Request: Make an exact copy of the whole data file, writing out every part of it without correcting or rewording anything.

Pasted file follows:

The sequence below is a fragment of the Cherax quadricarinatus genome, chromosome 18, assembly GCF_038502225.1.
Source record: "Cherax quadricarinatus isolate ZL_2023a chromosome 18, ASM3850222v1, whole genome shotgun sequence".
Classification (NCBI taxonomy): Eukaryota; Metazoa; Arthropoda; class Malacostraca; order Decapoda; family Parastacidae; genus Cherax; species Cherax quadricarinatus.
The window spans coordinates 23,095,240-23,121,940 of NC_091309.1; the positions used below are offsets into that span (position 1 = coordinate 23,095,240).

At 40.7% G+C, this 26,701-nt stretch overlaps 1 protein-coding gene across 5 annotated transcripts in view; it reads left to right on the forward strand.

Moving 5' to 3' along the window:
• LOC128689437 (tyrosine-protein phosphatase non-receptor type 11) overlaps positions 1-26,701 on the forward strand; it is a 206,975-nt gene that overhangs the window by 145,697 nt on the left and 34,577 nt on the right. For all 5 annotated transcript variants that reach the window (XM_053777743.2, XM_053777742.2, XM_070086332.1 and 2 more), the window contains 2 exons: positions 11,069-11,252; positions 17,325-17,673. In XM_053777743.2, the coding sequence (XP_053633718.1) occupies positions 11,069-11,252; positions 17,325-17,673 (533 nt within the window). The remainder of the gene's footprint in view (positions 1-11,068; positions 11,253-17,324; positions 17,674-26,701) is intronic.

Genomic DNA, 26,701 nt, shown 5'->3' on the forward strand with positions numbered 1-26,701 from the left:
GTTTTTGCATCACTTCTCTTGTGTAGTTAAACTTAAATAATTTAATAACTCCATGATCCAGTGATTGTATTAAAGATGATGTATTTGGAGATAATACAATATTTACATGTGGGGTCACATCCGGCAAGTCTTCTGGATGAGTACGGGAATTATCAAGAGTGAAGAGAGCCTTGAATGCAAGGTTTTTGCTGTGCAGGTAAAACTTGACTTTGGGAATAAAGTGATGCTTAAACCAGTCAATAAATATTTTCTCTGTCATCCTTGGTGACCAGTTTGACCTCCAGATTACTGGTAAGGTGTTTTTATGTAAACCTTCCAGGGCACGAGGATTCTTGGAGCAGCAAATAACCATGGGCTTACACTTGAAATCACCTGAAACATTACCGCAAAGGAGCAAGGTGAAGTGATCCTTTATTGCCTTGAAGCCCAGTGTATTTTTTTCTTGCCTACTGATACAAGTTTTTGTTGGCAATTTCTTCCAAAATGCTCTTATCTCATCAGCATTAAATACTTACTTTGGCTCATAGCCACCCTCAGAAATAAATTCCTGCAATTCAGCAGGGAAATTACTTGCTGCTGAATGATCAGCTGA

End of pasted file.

The sequence below is a fragment of the Cherax quadricarinatus genome, chromosome 18, assembly GCF_038502225.1.
Source record: "Cherax quadricarinatus isolate ZL_2023a chromosome 18, ASM3850222v1, whole genome shotgun sequence".
Classification (NCBI taxonomy): Eukaryota; Metazoa; Arthropoda; class Malacostraca; order Decapoda; family Parastacidae; genus Cherax; species Cherax quadricarinatus.
The window spans coordinates 23,095,240-23,121,940 of NC_091309.1; the positions used below are offsets into that span (position 1 = coordinate 23,095,240).

At 40.7% G+C, this 26,701-nt stretch overlaps 1 protein-coding gene across 5 annotated transcripts in view; it reads left to right on the forward strand.

Moving 5' to 3' along the window:
• LOC128689437 (tyrosine-protein phosphatase non-receptor type 11) overlaps positions 1-26,701 on the forward strand; it is a 206,975-nt gene that overhangs the window by 145,697 nt on the left and 34,577 nt on the right. For all 5 annotated transcript variants that reach the window (XM_053777743.2, XM_053777742.2, XM_070086332.1 and 2 more), the window contains 2 exons: positions 11,069-11,252; positions 17,325-17,673. In XM_053777743.2, the coding sequence (XP_053633718.1) occupies positions 11,069-11,252; positions 17,325-17,673 (533 nt within the window). The remainder of the gene's footprint in view (positions 1-11,068; positions 11,253-17,324; positions 17,674-26,701) is intronic.

Genomic DNA, 26,701 nt, shown 5'->3' on the forward strand with positions numbered 1-26,701 from the left:
GTTTTTGCATCACTTCTCTTGTGTAGTTAAACTTAAATAATTTAATAACTCCATGATCCAGTGATTGTATTAAAGATGATGTATTTGGAGATAATACAATATTTACATGTGGGGTCACATCCGGCAAGTCTTCTGGATGAGTACGGGAATTATCAAGAGTGAAGAGAGCCTTGAATGCAAGGTTTTTGCTGTGCAGGTAAAACTTGACTTTGGGAATAAAGTGATGCTTAAACCAGTCAATAAATATTTTCTCTGTCATCCTTGGTGACCAGTTTGACCTCCAGATTACTGGTAAGGTGTTTTTATGTAAACCTTCCAGGGCACGAGGATTCTTGGAGCAGCAAATAACCATGGGCTTACACTTGAAATCACCTGAAACATTACCGCAAAGGAGCAAGGTGAAGTGATCCTTTATTGCCTTGAAGCCCAGTGTATTTTTTTCTTGCCTACTGATACAAGTTTTTGTTGGCAATTTCTTCCAAAATGCTCTTATCTCATCAGCATTAAATACTTACTTTGGCTCATAGCCACCCTCAGAAATAAATTCCTGCAATTCAGCAGGGAAATTACTTGCTGCTGAATGATCAGCTGA